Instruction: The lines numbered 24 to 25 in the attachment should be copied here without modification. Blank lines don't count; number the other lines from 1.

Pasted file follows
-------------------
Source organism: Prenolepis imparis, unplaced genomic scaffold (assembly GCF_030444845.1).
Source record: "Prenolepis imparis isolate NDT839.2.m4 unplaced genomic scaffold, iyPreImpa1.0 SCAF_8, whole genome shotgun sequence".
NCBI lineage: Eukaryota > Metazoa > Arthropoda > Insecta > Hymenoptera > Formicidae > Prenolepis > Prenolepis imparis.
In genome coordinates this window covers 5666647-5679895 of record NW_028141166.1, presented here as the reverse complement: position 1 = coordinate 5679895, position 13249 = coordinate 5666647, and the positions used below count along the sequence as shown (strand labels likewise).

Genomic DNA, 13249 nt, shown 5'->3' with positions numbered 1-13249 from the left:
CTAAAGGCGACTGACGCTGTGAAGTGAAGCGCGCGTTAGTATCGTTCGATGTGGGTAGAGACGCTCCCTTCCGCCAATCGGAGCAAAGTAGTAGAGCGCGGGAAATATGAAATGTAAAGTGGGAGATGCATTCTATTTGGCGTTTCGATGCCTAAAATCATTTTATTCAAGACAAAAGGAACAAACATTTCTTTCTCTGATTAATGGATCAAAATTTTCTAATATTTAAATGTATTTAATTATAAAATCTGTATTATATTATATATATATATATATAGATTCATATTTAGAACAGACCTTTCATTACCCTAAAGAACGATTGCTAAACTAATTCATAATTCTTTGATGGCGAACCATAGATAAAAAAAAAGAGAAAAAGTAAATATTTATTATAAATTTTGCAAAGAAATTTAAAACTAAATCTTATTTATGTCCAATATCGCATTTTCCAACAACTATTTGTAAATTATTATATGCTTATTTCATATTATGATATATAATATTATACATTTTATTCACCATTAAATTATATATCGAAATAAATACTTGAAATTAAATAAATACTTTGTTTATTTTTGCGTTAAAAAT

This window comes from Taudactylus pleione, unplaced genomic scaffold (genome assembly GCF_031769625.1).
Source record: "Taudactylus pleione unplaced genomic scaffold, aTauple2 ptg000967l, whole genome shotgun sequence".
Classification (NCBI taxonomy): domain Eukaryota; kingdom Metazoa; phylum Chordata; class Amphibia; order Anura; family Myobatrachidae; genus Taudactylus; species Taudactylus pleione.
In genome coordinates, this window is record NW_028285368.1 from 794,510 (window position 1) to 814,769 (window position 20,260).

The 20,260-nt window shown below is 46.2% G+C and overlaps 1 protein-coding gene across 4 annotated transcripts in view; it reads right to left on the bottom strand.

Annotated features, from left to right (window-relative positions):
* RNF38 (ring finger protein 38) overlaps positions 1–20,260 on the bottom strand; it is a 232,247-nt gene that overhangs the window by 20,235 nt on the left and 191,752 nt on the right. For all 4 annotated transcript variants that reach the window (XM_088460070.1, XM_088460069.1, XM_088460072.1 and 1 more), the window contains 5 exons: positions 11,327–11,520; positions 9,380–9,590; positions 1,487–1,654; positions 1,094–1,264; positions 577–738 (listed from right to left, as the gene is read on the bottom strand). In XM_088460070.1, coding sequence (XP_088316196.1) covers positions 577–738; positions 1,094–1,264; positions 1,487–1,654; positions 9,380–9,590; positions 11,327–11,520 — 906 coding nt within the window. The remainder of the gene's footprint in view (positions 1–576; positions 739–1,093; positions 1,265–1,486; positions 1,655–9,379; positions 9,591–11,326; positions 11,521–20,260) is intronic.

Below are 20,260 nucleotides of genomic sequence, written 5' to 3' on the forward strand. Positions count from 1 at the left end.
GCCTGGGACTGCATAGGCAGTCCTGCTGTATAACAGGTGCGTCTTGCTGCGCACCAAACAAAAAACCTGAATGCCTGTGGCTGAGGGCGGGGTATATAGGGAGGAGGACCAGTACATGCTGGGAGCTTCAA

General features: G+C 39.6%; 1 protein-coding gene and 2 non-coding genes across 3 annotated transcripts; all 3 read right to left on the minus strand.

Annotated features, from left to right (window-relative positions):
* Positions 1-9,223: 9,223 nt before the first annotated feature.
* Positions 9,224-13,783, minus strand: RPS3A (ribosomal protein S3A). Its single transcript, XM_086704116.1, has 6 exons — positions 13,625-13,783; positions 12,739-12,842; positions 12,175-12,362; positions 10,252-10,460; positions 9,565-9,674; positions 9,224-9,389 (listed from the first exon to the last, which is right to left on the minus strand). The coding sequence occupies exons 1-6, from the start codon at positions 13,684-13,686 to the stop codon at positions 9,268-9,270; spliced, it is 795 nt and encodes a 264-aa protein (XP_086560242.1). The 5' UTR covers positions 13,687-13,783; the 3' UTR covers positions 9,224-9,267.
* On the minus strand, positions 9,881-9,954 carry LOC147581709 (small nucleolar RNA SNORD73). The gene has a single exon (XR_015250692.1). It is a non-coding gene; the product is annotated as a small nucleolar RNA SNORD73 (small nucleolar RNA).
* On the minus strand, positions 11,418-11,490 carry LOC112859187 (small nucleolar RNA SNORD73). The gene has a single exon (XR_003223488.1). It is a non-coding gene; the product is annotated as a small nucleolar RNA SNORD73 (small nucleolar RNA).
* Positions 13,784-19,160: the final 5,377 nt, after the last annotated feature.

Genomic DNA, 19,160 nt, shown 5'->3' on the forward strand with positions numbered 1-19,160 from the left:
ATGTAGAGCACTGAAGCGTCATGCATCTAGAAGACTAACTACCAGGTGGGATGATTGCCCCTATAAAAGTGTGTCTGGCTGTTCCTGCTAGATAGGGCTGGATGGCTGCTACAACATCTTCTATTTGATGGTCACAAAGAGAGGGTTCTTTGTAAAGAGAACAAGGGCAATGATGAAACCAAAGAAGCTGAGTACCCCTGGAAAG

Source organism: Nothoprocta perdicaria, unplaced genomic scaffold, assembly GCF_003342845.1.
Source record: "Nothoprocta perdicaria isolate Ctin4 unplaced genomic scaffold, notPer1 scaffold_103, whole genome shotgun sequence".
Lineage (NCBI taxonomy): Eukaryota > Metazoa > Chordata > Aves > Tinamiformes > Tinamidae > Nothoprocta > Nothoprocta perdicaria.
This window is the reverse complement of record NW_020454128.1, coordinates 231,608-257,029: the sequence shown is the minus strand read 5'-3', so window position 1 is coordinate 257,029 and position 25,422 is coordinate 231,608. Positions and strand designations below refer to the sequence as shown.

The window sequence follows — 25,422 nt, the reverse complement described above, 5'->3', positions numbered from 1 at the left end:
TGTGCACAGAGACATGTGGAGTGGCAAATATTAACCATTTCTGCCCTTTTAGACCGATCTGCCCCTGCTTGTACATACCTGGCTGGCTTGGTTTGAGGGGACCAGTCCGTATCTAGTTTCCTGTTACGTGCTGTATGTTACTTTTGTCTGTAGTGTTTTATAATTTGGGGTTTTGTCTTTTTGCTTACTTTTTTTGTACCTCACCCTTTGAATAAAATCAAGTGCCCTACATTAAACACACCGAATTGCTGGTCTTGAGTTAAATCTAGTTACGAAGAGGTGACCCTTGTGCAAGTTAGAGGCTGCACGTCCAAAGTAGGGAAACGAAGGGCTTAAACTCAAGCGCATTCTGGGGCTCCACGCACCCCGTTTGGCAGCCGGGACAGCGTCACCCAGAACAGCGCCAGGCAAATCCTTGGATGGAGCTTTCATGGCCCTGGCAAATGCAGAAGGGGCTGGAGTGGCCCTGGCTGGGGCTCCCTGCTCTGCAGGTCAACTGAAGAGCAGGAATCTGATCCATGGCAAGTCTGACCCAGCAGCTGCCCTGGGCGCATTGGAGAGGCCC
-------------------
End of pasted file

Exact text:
ATGTAGAGCACTGAAGCGTCATGCATCTAGAAGACTAACTACCAGGTGGGATGATTGCCCCTATAAAAGTGTGTCTGGCTGTTCCTGCTAGATAGGGCTGGATGGCTGCTACAACATCTTCTATTTGATGGTCACAAAGAGAGGGTTCTTTGTAAAGAGAACAAGGGCAATGATGAAACCAAAGAAGCTGAGTACCCCTGGAAAG

Source organism: Nothoprocta perdicaria, unplaced genomic scaffold, assembly GCF_003342845.1.